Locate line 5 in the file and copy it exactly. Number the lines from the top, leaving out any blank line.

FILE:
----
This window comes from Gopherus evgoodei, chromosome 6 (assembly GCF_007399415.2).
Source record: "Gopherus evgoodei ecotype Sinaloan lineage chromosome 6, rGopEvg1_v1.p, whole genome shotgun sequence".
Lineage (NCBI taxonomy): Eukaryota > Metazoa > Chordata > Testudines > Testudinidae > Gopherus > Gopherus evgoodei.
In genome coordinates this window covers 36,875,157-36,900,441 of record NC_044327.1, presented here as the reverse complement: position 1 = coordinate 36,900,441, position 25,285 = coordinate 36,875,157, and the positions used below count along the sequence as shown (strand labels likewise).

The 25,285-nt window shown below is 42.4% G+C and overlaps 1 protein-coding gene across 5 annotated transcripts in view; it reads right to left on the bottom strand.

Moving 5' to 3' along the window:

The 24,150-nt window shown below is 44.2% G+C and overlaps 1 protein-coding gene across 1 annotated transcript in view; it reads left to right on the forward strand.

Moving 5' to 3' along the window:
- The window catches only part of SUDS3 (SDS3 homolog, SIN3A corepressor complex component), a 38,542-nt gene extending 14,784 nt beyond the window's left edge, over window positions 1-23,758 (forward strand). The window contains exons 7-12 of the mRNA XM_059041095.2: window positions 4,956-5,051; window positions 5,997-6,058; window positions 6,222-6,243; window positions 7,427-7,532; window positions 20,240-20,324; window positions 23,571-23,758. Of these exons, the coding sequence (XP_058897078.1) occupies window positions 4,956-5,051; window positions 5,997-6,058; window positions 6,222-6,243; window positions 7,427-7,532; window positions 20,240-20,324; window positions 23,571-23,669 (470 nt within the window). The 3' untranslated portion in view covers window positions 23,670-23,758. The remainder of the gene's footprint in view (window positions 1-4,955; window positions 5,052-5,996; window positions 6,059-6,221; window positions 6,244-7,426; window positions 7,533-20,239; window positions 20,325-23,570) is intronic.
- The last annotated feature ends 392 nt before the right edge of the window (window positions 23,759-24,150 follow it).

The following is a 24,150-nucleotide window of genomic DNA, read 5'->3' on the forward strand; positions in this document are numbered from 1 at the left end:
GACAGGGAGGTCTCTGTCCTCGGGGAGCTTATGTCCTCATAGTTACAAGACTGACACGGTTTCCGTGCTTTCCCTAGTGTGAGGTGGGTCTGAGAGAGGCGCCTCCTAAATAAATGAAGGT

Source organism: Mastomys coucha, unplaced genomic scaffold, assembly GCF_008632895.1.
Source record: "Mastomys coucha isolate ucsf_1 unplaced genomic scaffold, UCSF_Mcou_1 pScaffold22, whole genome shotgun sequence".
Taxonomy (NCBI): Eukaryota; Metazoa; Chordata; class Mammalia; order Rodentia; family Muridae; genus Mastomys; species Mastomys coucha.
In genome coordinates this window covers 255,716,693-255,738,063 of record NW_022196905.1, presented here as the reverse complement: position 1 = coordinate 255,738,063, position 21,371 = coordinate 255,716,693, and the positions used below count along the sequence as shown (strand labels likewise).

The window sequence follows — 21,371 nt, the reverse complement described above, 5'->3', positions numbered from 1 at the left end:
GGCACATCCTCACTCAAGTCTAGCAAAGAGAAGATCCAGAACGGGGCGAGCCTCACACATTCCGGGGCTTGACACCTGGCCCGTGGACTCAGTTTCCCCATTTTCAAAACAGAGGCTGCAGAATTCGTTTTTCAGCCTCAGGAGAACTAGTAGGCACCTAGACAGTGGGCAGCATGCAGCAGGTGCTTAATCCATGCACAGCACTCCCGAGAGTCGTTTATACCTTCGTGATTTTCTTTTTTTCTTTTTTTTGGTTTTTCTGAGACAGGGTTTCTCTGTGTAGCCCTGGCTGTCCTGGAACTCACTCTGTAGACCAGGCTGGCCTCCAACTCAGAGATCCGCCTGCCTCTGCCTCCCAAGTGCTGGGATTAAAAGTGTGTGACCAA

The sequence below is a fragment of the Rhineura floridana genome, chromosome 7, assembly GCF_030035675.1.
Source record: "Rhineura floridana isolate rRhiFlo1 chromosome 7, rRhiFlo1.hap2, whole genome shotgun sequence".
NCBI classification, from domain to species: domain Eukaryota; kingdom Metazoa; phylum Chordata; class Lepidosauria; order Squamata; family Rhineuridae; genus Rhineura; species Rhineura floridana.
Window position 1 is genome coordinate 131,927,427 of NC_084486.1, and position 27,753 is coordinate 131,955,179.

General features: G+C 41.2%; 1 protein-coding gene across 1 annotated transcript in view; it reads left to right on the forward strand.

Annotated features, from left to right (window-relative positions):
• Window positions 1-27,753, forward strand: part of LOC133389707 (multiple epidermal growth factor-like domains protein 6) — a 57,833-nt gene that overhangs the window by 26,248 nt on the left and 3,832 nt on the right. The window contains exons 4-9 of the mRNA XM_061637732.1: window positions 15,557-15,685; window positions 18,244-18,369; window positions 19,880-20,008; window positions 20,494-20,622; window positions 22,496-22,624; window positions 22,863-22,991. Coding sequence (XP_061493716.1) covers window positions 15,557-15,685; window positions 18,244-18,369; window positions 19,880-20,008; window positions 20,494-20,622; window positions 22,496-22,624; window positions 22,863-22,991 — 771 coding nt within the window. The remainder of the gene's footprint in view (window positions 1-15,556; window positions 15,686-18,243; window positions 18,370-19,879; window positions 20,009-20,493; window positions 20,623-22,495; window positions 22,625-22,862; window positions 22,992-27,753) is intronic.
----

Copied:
The 25,285-nt window shown below is 42.4% G+C and overlaps 1 protein-coding gene across 5 annotated transcripts in view; it reads right to left on the bottom strand.